Stephen J. Elledge was born in Paris, Illinois. He had two older sisters and an older half sister. He attended Roman Catholic elementary school but rebelled against the religious teaching and switched to public schools. From a young age, he was interested in science; Elledge’s grandmother bought him chemistry kits, and he made rockets. Elledge’s high school had very good science and mathematics classes, and he loved chemistry (“fun” he calls it). He was on the chemistry team, on which he won the individual and team competitions.
He was the first in his family to go to college, and he did not have enough guidance to know what he could or should do, so he entered the University of Illinois intending to major in chemical engineering. He won the chemical engineering prize as a freshman, but then switched his major to chemistry. By his junior year he’d taken all the chemistry courses, and recombinant DNA was just becoming the hot topic in biology, so when he went to University of Southampton for his junior year he took a genetics course. During his senior year he took a biochemistry class, which he found combined chemistry and his new interest in biology, and he officially switched to biology for graduate school. He decided to apply to Harvard University for graduate school, but he ended up going to the Massachusetts Institute of Technology, which people said was the best place in the world. There he worked in Graham Walker’s lab, combining molecular biology and genetics. He did his first cloning there and became interested in methodologies for cloning.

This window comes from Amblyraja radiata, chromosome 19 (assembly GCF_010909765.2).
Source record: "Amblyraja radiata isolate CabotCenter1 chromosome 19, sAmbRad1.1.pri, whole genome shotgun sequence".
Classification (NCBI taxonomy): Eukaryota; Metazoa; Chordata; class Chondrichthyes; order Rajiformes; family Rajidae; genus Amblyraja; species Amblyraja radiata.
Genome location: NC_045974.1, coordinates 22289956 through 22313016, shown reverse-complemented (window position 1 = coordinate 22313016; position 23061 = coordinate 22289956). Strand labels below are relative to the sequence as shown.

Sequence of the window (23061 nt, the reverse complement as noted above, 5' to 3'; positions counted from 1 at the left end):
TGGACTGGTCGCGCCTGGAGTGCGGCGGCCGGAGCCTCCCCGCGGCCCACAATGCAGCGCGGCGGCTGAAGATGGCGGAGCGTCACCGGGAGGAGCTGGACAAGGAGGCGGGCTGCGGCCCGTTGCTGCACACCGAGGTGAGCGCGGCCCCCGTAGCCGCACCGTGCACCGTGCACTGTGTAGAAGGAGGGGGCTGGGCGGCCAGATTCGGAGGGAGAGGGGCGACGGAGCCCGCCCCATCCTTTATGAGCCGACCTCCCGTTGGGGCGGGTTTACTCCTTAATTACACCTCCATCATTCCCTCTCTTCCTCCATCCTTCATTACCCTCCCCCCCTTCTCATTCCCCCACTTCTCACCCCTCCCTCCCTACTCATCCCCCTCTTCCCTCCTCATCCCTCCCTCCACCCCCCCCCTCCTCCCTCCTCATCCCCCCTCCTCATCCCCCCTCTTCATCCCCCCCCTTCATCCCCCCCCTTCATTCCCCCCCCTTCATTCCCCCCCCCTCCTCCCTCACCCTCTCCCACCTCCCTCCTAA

Stanford University offered him a postdoc in Ronald Davis’ lab, where he first began work in plants, but soon switched to yeast. He became convinced that it was important to find out how cyclin-dependent kinases that run the cell cycle were regulated, with a view toward an intersection between cell cycle and cancer. While at Stanford Elledge met his future wife, Mitzi Kuroda, herself a scientist.
Elledge accepted an assistant professorship at Baylor College of Medicine, where he has since advanced to associate and then full professor. He has brought some technological advances to genetics, and he and his lab discovered inhibitor molecules, especially the tumor suppressor p21, the first mammaliam inhibitor. It was a new field then, but in the few years since publication, Elledge estimates that others have published perhaps a hundred papers on the subject. Elledge himself has continued his interest in what these molecules actually do, now that they have mostly been found. He has been selected a Howard Hughes Medical Institute Associate Investigator; he continues to publish; he has won numerous awards, including the Pew Scholars in the Biomedical Sciences Award. Most importantly, he attempts to balance his life at work with his life at home with his wife and two children.
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